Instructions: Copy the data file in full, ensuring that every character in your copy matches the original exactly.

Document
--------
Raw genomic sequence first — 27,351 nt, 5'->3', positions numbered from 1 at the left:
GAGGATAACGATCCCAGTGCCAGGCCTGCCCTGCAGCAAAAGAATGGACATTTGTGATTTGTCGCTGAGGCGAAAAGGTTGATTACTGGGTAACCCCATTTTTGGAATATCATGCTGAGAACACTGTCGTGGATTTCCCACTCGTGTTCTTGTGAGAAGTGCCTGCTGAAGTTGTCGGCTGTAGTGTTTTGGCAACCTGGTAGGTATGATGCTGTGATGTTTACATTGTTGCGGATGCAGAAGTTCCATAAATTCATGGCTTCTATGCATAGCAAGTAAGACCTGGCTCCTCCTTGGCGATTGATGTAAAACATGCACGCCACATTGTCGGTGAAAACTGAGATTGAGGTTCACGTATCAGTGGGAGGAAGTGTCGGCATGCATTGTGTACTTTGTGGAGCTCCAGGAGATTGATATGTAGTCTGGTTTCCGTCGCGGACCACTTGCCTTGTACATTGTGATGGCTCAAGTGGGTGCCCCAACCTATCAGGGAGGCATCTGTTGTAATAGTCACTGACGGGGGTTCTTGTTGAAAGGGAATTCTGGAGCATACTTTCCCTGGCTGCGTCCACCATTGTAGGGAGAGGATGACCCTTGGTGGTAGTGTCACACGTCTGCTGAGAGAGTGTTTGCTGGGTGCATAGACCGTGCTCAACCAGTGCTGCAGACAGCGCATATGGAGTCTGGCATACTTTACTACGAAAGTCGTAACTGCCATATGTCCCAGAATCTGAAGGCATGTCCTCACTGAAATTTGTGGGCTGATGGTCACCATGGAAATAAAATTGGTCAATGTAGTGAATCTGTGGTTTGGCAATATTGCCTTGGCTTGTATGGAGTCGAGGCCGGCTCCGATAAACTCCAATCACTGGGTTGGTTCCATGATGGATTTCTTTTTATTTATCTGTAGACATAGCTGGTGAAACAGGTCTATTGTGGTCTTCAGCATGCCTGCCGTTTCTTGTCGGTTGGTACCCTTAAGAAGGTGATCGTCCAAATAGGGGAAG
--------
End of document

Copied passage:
Raw genomic sequence first — 27,351 nt, 5'->3', positions numbered from 1 at the left:
GAGGATAACGATCCCAGTGCCAGGCCTGCCCTGCAGCAAAAGAATGGACATTTGTGATTTGTCGCTGAGGCGAAAAGGTTGATTACTGGGTAACCCCATTTTTGGAATATCATGCTGAGAACACTGTCGTGGATTTCCCACTCGTGTTCTTGTGAGAAGTGCCTGCTGAAGTTGTCGGCTGTAGTGTTTTGGCAACCTGGTAGGTATGATGCTGTGATGTTTACATTGTTGCGGATGCAGAAGTTCCATAAATTCATGGCTTCTATGCATAGCAAGTAAGACCTGGCTCCTCCTTGGCGATTGATGTAAAACATGCACGCCACATTGTCGGTGAAAACTGAGATTGAGGTTCACGTATCAGTGGGAGGAAGTGTCGGCATGCATTGTGTACTTTGTGGAGCTCCAGGAGATTGATATGTAGTCTGGTTTCCGTCGCGGACCACTTGCCTTGTACATTGTGATGGCTCAAGTGGGTGCCCCAACCTATCAGGGAGGCATCTGTTGTAATAGTCACTGACGGGGGTTCTTGTTGAAAGGGAATTCTGGAGCATACTTTCCCTGGCTGCGTCCACCATTGTAGGGAGAGGATGACCCTTGGTGGTAGTGTCACACGTCTGCTGAGAGAGTGTTTGCTGGGTGCATAGACCGTGCTCAACCAGTGCTGCAGACAGCGCATATGGAGTCTGGCATACTTTACTACGAAAGTCGTAACTGCCATATGTCCCAGAATCTGAAGGCATGTCCTCACTGAAATTTGTGGGCTGATGGTCACCATGGAAATAAAATTGGTCAATGTAGTGAATCTGTGGTTTGGCAATATTGCCTTGGCTTGTATGGAGTCGAGGCCGGCTCCGATAAACTCCAATCACTGGGTTGGTTCCATGATGGATTTCTTTTTATTTATCTGTAGACATAGCTGGTGAAACAGGTCTATTGTGGTCTTCAGCATGCCTGCCGTTTCTTGTCGGTTGGTACCCTTAAGAAGGTGATCGTCCAAATAGGGGAAG